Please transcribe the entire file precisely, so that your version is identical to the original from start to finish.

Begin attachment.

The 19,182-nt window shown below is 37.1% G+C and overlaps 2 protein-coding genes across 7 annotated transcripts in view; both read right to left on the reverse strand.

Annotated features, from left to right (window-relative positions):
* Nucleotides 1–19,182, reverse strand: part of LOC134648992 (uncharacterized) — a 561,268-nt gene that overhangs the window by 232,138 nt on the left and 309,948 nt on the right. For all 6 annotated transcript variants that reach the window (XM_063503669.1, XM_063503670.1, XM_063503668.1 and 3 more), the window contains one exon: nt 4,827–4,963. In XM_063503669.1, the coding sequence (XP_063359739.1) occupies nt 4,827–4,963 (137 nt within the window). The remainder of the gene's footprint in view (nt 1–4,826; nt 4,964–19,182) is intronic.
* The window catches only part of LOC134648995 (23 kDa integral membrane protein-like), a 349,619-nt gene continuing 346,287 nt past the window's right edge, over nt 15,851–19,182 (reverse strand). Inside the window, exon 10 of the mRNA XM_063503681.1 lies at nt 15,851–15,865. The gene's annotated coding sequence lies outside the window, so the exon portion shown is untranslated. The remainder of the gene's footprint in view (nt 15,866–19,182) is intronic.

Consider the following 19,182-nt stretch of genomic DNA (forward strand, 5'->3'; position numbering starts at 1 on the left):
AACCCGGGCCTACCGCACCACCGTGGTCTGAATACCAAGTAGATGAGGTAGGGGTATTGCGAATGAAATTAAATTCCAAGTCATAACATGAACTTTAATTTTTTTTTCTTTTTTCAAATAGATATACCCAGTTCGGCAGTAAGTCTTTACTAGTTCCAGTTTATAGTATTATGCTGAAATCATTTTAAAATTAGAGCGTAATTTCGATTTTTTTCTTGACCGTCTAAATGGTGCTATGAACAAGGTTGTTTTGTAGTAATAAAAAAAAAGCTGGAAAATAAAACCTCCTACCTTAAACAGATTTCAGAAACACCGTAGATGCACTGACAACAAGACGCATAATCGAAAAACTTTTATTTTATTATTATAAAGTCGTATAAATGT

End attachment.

The 19,182-nt window shown below is 37.1% G+C and overlaps 2 protein-coding genes across 7 annotated transcripts in view; both read right to left on the reverse strand.

Annotated features, from left to right (window-relative positions):
* Nucleotides 1–19,182, reverse strand: part of LOC134648992 (uncharacterized) — a 561,268-nt gene that overhangs the window by 232,138 nt on the left and 309,948 nt on the right. For all 6 annotated transcript variants that reach the window (XM_063503669.1, XM_063503670.1, XM_063503668.1 and 3 more), the window contains one exon: nt 4,827–4,963. In XM_063503669.1, the coding sequence (XP_063359739.1) occupies nt 4,827–4,963 (137 nt within the window). The remainder of the gene's footprint in view (nt 1–4,826; nt 4,964–19,182) is intronic.
* The window catches only part of LOC134648995 (23 kDa integral membrane protein-like), a 349,619-nt gene continuing 346,287 nt past the window's right edge, over nt 15,851–19,182 (reverse strand). Inside the window, exon 10 of the mRNA XM_063503681.1 lies at nt 15,851–15,865. The gene's annotated coding sequence lies outside the window, so the exon portion shown is untranslated. The remainder of the gene's footprint in view (nt 15,866–19,182) is intronic.

Consider the following 19,182-nt stretch of genomic DNA (forward strand, 5'->3'; position numbering starts at 1 on the left):
AACCCGGGCCTACCGCACCACCGTGGTCTGAATACCAAGTAGATGAGGTAGGGGTATTGCGAATGAAATTAAATTCCAAGTCATAACATGAACTTTAATTTTTTTTTCTTTTTTCAAATAGATATACCCAGTTCGGCAGTAAGTCTTTACTAGTTCCAGTTTATAGTATTATGCTGAAATCATTTTAAAATTAGAGCGTAATTTCGATTTTTTTCTTGACCGTCTAAATGGTGCTATGAACAAGGTTGTTTTGTAGTAATAAAAAAAAAGCTGGAAAATAAAACCTCCTACCTTAAACAGATTTCAGAAACACCGTAGATGCACTGACAACAAGACGCATAATCGAAAAACTTTTATTTTATTATTATAAAGTCGTATAAATGT